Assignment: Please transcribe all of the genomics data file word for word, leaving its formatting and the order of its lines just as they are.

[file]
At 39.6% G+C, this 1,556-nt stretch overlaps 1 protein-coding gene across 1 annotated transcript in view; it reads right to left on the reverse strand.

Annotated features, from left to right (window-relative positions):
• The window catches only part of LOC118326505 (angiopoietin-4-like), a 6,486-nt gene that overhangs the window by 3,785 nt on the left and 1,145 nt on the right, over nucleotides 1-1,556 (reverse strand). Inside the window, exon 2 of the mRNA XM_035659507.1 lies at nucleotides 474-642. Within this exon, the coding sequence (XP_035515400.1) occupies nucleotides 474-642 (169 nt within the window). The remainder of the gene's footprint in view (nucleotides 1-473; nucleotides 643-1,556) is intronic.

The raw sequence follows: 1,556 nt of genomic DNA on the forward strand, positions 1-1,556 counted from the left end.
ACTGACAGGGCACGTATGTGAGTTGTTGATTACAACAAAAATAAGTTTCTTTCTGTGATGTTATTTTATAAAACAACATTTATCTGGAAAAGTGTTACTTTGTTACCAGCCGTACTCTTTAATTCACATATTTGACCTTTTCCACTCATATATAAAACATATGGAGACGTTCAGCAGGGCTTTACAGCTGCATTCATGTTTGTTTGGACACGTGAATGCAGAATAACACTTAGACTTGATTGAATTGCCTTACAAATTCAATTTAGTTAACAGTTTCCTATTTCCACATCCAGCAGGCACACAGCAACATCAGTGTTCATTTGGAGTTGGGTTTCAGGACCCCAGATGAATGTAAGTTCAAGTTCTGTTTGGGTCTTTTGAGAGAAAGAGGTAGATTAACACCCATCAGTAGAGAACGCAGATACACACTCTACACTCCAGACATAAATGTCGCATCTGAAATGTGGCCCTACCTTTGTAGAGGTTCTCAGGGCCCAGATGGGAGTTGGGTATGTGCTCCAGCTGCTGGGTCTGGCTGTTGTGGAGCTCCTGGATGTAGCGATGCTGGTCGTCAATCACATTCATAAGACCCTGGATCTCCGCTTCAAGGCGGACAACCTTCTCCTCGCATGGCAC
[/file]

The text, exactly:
At 39.6% G+C, this 1,556-nt stretch overlaps 1 protein-coding gene across 1 annotated transcript in view; it reads right to left on the reverse strand.

Annotated features, from left to right (window-relative positions):
• The window catches only part of LOC118326505 (angiopoietin-4-like), a 6,486-nt gene that overhangs the window by 3,785 nt on the left and 1,145 nt on the right, over nucleotides 1-1,556 (reverse strand). Inside the window, exon 2 of the mRNA XM_035659507.1 lies at nucleotides 474-642. Within this exon, the coding sequence (XP_035515400.1) occupies nucleotides 474-642 (169 nt within the window). The remainder of the gene's footprint in view (nucleotides 1-473; nucleotides 643-1,556) is intronic.

The raw sequence follows: 1,556 nt of genomic DNA on the forward strand, positions 1-1,556 counted from the left end.
ACTGACAGGGCACGTATGTGAGTTGTTGATTACAACAAAAATAAGTTTCTTTCTGTGATGTTATTTTATAAAACAACATTTATCTGGAAAAGTGTTACTTTGTTACCAGCCGTACTCTTTAATTCACATATTTGACCTTTTCCACTCATATATAAAACATATGGAGACGTTCAGCAGGGCTTTACAGCTGCATTCATGTTTGTTTGGACACGTGAATGCAGAATAACACTTAGACTTGATTGAATTGCCTTACAAATTCAATTTAGTTAACAGTTTCCTATTTCCACATCCAGCAGGCACACAGCAACATCAGTGTTCATTTGGAGTTGGGTTTCAGGACCCCAGATGAATGTAAGTTCAAGTTCTGTTTGGGTCTTTTGAGAGAAAGAGGTAGATTAACACCCATCAGTAGAGAACGCAGATACACACTCTACACTCCAGACATAAATGTCGCATCTGAAATGTGGCCCTACCTTTGTAGAGGTTCTCAGGGCCCAGATGGGAGTTGGGTATGTGCTCCAGCTGCTGGGTCTGGCTGTTGTGGAGCTCCTGGATGTAGCGATGCTGGTCGTCAATCACATTCATAAGACCCTGGATCTCCGCTTCAAGGCGGACAACCTTCTCCTCGCATGGCAC